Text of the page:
Golf is the most normal thing I get to do these days. No masks required. Four or five guys giving each other space to tee off and putt. Our varied skill sets keep us apart on the fairways. Or off. Our usual group (all either Elders or Deacons in our congregation) consists of a couple of heavy hitters, a couple of average players, and me, the one markedly on the left side of the curve. When someone says, “Take a mulligan.” they are usually talking to me. Mostly, they’re just really quiet after I strike, or rather muff, the ball.
The great thing about golf though, as I have said before, is that we are all competing, not against each other, but against the course. Oh sure, there’s lots of trash talking, but in the end some guys score low, some average, and some (one), well, sadly, above average (or par, when the objective is to be below it). Even then, my rare accurate shot to the green, or the occasional one putt, receives from my friends sincere praise.
So on Monday morning I showed up in my new golf shoes. Immediately one of the guys noticed and brought it to the attention of the others. “Bob’s got new shoes!” On the first hole, I teed off last, as usual. However, my tee shot flew into the air, straight and true, and landed in the fairway. I don’t know who was more shocked, me or them. “New shoes!” was the first remark. To the fairway we walked. I approached my ball, took out a fairway wood and… It was another high-flying, on-target shot. The third shot was more of the same, a high soft-landing pitch to the green. Two putts, and I bogied the hole, which for me was like a birdie at least. “New shoes.” someone murmured.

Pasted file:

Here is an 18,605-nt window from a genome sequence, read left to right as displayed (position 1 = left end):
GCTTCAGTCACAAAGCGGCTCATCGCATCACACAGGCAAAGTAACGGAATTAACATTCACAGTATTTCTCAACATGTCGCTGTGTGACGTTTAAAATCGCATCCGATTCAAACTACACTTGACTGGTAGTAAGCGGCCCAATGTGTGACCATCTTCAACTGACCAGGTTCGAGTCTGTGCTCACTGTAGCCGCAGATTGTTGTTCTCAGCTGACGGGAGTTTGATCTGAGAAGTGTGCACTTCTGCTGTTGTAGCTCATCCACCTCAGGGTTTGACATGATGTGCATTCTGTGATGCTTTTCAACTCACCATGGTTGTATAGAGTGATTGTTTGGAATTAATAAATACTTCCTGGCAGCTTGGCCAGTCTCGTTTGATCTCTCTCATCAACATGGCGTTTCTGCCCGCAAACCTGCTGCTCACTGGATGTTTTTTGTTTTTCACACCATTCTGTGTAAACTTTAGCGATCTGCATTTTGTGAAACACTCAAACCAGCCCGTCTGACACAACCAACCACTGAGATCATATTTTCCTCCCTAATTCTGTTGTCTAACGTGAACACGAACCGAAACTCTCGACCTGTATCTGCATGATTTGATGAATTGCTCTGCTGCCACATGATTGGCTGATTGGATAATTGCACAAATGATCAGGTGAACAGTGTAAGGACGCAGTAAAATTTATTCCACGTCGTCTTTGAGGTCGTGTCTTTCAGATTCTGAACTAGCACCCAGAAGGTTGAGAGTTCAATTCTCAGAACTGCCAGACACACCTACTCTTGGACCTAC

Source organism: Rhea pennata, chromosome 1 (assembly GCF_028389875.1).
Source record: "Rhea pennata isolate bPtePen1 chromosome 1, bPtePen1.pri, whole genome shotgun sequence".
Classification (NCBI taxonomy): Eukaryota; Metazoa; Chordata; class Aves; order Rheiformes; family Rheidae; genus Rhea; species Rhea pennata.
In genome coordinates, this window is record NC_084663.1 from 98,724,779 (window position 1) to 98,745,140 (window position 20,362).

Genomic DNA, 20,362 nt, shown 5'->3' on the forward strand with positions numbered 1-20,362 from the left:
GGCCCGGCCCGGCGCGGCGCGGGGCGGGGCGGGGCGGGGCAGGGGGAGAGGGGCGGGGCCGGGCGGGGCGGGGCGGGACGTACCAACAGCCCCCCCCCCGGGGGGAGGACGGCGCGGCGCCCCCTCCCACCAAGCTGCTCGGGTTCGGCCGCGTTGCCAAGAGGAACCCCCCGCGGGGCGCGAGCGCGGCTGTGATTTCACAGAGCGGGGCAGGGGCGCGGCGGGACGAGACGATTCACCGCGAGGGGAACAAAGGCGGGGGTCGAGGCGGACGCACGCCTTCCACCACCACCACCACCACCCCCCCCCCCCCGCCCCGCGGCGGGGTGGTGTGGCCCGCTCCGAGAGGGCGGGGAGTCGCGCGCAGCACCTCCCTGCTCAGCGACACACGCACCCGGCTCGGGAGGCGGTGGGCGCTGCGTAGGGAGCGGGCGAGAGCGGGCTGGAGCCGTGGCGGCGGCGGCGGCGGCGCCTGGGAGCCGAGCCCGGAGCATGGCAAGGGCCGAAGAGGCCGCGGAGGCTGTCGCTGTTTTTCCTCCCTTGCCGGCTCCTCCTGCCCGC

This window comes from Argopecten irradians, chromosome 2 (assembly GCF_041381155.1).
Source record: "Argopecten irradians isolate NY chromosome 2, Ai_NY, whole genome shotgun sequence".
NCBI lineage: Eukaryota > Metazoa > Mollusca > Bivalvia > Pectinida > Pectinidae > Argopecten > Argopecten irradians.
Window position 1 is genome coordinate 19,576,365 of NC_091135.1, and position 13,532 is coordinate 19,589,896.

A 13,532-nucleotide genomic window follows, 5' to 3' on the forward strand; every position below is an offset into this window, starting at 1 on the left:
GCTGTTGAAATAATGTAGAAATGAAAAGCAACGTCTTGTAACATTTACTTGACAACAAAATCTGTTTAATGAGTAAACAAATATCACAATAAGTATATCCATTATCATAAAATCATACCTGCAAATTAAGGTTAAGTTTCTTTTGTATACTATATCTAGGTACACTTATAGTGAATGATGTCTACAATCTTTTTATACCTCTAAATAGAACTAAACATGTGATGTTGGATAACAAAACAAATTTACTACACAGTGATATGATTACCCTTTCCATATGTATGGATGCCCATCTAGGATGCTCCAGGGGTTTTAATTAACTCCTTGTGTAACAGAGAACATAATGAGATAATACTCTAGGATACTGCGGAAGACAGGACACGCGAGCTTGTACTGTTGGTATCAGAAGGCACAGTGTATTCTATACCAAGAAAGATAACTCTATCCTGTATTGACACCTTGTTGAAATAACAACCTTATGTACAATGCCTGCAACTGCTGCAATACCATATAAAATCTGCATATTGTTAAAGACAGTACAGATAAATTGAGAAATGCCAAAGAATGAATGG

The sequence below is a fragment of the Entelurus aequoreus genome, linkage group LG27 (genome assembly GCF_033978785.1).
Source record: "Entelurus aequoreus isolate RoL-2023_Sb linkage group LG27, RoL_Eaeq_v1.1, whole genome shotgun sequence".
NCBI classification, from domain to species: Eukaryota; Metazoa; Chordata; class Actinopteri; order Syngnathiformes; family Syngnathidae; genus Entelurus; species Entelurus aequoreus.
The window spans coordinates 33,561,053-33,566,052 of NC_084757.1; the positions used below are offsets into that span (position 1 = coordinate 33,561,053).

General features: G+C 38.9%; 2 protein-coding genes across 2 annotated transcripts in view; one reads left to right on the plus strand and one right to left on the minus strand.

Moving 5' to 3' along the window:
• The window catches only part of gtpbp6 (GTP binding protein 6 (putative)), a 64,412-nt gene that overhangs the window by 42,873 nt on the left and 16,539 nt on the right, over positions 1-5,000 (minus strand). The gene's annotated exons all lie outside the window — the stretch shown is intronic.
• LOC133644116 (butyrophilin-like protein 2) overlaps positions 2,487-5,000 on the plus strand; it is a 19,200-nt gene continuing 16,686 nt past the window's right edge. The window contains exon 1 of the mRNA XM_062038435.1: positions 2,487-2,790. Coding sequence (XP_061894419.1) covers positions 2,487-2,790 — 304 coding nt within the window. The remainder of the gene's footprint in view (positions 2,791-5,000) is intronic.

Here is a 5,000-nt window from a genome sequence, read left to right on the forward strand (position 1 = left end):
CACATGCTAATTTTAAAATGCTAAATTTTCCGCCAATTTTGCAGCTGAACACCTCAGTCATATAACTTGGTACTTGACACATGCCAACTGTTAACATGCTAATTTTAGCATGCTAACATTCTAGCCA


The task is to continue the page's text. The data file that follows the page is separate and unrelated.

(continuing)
On it went, hole after hole, playing real golf, enjoying each moment, and managing to card my lowest score of the season. But who got the credit? New shoes. Now when Rick hit an almost impossible shot from a side-hill lie in the sand trap, managing to get it to three feet, I said, ”Great shot Rick!” not “New glove!” When Harve got a one-putt par on the eighth hole, I air high-fived him and said, “Nice par Harve!” not “Nice pants!” But my stellar round was credited, not to my improved skills, but “New shoes”.
Never mind, I’ll take it. I wonder how well those shoes will play next week?
A commitment to blog every week seems easy when you make it. Knock out 400-500 words about something, funny or serious, that my six or seven followers might enjoy reading. But when I wait until Friday morning, and get up late, and my wife says we need to go grocery shopping, and it’s now past noon. it can be a bit of a challenge.
After nearly eight decades of life here on earth, looking back starts to feel like reading a history book. We realize, my wife and I, that some of our experiences would make our grandchildren go, “Wow! Really?” not because those things were so extraordinary, but because they are so different from today’s realities.